Wednesday, May 30, 1990

Glendale Public Library

EXPANSION OF LITERACY AID SOUGHT -
GLENDALE PROGRAM WOULD SERVE PARENTS
Daily News: May 25, 1990 by Laurence Darmiento

In an effort to break what experts say can be a cycle of illiteracy, Glendale officials said Thursday they will try to expand Glendale's adult literacy program to target students who have young children.

City library officials are seeking an $18,500 grant from the California State Library so they can teach parents in the program how to encourage their children to read, said Georganna Ahlfors, coordinator of the adult reading program.

"Studies have found most people who have a reading problem . . . don't have a reading ethic, because their families don't value that," Ahlfors said. ''We are trying to intervene in childhood, so that their children don't have the same problem."

The program would target parents with children five years or younger, she said. It would try to teach the parents how to read to their children, how to pick out books for them and, more generally, how reading can be pleasurable.

"We're doing a little of everything," she said.

At its Tuesday meeting, the City Council unanimously approved a request by Library Director Susan Curzon to apply for the grant.

Ahlfors said the program would include classes to teach them how to read to their children and workshops aimed at both parents and children. In addition, professional storytellers would be hired to ply their craft, demonstrating to parents how to tell an entertaining story while showing children the value of storytelling.

Ahlfors said the $18,500 would pay for the salary of a part-time program coordinator for one year, along with the fees charged by the storytellers and other incidental expenses. She said it also includes the cost of buying up to six children's books for each family.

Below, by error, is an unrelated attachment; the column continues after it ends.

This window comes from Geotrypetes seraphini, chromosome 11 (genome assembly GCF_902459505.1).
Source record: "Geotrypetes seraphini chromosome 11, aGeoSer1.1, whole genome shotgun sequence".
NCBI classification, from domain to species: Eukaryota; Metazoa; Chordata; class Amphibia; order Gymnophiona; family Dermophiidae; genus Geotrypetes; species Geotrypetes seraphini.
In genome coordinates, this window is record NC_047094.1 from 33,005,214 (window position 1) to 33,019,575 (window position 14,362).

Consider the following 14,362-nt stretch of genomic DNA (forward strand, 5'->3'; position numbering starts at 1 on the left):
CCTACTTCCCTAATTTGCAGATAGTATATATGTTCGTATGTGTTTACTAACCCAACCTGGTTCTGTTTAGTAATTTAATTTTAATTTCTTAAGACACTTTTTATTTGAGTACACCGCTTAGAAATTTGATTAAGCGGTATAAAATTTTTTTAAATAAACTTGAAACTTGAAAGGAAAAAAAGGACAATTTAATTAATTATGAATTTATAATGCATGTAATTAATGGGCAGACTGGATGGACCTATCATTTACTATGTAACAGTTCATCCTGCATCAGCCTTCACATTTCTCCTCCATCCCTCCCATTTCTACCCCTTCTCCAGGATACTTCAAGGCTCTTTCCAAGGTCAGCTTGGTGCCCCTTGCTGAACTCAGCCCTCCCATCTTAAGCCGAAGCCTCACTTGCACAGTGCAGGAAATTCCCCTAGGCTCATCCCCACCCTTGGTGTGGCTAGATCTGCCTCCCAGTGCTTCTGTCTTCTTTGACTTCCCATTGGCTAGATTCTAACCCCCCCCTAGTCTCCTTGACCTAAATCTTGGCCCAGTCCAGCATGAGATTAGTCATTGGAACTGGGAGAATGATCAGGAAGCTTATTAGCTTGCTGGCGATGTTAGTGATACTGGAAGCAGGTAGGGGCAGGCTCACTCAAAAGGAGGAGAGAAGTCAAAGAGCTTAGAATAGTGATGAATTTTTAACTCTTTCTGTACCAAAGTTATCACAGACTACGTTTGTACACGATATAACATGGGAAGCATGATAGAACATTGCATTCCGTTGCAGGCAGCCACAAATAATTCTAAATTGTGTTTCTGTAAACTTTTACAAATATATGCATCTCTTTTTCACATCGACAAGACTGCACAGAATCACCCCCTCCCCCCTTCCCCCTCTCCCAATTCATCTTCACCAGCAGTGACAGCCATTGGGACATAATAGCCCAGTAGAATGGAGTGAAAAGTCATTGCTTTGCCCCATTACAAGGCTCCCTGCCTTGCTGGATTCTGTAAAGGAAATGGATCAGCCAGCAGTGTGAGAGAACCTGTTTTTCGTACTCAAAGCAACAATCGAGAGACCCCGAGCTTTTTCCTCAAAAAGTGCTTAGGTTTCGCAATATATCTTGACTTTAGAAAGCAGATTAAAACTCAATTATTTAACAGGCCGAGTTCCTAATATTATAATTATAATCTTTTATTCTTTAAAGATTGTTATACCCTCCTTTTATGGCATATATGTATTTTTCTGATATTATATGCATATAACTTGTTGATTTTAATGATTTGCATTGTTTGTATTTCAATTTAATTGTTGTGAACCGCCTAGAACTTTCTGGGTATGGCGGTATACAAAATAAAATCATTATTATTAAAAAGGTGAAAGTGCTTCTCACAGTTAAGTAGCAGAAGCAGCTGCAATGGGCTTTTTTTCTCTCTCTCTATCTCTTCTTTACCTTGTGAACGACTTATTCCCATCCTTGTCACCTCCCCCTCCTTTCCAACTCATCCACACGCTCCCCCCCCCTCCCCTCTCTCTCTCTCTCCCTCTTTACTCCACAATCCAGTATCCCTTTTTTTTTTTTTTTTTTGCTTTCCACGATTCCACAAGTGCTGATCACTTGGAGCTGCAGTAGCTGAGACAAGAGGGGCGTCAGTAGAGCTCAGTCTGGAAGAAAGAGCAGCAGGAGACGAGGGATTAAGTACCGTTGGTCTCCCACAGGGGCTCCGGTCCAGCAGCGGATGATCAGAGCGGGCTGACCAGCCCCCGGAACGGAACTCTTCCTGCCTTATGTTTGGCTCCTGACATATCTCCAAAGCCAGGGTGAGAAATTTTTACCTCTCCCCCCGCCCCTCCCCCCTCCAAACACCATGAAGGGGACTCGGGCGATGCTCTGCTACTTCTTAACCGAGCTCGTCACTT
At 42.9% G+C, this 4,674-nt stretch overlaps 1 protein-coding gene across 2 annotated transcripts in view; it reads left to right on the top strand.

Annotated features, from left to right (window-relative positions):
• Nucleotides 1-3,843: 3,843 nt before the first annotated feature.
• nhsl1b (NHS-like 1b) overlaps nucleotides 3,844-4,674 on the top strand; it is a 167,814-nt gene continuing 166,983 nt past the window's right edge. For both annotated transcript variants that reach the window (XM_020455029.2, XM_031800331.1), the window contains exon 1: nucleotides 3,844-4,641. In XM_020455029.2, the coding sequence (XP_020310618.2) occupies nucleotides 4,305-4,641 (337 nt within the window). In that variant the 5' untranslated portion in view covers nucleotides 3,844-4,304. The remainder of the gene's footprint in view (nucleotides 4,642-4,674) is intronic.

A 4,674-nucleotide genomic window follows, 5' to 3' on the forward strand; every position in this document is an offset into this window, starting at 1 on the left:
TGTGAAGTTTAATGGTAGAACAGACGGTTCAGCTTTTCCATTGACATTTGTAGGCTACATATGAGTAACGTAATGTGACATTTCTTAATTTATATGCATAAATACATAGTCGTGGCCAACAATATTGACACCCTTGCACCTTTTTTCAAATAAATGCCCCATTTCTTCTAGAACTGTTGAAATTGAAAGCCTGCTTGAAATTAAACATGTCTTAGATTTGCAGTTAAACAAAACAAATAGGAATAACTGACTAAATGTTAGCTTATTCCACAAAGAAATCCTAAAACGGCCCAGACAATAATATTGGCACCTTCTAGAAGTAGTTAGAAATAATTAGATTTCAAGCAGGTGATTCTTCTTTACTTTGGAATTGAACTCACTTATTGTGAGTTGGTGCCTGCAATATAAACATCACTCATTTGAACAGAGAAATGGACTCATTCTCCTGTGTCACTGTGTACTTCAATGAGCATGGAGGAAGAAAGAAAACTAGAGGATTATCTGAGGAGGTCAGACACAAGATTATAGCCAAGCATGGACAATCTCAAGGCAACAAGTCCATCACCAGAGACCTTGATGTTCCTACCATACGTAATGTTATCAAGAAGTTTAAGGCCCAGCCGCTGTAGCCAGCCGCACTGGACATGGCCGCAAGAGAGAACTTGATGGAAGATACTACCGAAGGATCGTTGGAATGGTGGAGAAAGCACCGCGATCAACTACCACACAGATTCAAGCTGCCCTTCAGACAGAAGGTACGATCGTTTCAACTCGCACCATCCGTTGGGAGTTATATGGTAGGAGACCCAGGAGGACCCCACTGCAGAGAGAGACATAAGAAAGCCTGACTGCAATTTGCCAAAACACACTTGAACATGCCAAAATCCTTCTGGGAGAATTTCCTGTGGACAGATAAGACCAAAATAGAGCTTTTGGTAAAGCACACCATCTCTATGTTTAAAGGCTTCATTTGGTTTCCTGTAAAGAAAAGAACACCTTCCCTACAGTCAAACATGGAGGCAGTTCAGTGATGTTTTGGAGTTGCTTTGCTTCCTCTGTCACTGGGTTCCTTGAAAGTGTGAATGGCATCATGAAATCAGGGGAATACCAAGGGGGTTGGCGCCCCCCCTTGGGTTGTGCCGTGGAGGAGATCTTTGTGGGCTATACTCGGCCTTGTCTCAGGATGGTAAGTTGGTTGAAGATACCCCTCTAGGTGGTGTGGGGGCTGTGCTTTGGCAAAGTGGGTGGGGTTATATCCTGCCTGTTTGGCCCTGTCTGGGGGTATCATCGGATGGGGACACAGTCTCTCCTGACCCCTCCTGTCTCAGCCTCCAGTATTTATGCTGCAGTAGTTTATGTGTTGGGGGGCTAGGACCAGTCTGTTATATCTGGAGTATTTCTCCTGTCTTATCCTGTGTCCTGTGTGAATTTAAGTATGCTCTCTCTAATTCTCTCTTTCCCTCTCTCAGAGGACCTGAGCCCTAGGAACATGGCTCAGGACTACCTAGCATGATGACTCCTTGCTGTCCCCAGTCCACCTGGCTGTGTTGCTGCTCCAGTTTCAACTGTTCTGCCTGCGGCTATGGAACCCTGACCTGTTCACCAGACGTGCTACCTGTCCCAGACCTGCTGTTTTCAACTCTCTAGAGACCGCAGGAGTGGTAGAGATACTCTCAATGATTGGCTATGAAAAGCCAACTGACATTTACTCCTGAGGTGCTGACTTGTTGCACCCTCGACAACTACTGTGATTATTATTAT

"We want them to start their own libraries," she said.

The three-year-old literacy program currently serves 110 adults, 31 of whom have children five years old or younger, according to a report prepared by Curzon for Tuesday's council meeting. Volunteer tutors serve each of the adults.

Ahlfors said the decision to apply for the state funds was not made earlier than this year because library officials have been concentrating their efforts on expanding the original program, which served 35 adults last January.

"Our program has reached enough maturity that we can branch off," she said.

If the state library approves the grant, the program would start sometime later this year, according to Curzon..

Ahlfors said she hopes that even when the grant runs out the program will continue through volunteer efforts. But she said it would be difficult to start such a program without a paid coordinator.

Carlsbad City Library

He now knows the ABCs of life
Teacher/businessman overcomes his illiteracy
Evening Tribune: May 18, 1990 by Tom Cushman

SINCE being profiled in the sports pages of a newspaper presumes some affiliation with athletics, this much can be said for John Corcoran. A scholarship basketball player at Texas Western (now UTEP) in the late '50s, John is remembered on that campus both for on-court achievement and the fact that his roommate was Charlie Brown, the first black ever to dribble for a major university in the South.

That John is remembered for his academic record is unlikely. He did leave El Paso with a degree -- no stock accomplishment for varsity athletes, then or now.

The remainder of John Corcoran's classroom data is standard for any successful educator. There are elementary and high school diplomas plus graduate work, most of the latter having been done at San Diego State.

Once certified, Corcoran would teach in high schools of the Carlsbad-Oceanside community for 18 years. Concurrent with that service was a gradual move into real estate acquisition and development; this eventually would mushroom into a permanent occupation. At present, Corcoran's company (Brebon) is completing construction of Fire Mountain Estates, an arrangement of $300,000-plus homes in Oceanside's southern corridor.

There was one departure from the norm. While doing all of the above, John Corcoran could neither read nor write. John was what is known as a functional illiterate.

The Corcoran story is offered as a companion to Sunday's Trib 10, which is about running and walking and festivaling, but -- in a less carefree sense -- is a vehicle intended to increase public awareness of a lingering national disgrace.

Some 42 years after entering our public school system, John Corcoran -- through the resources of an Adult Literacy Program at the Carlsbad Library -- finally learned to read.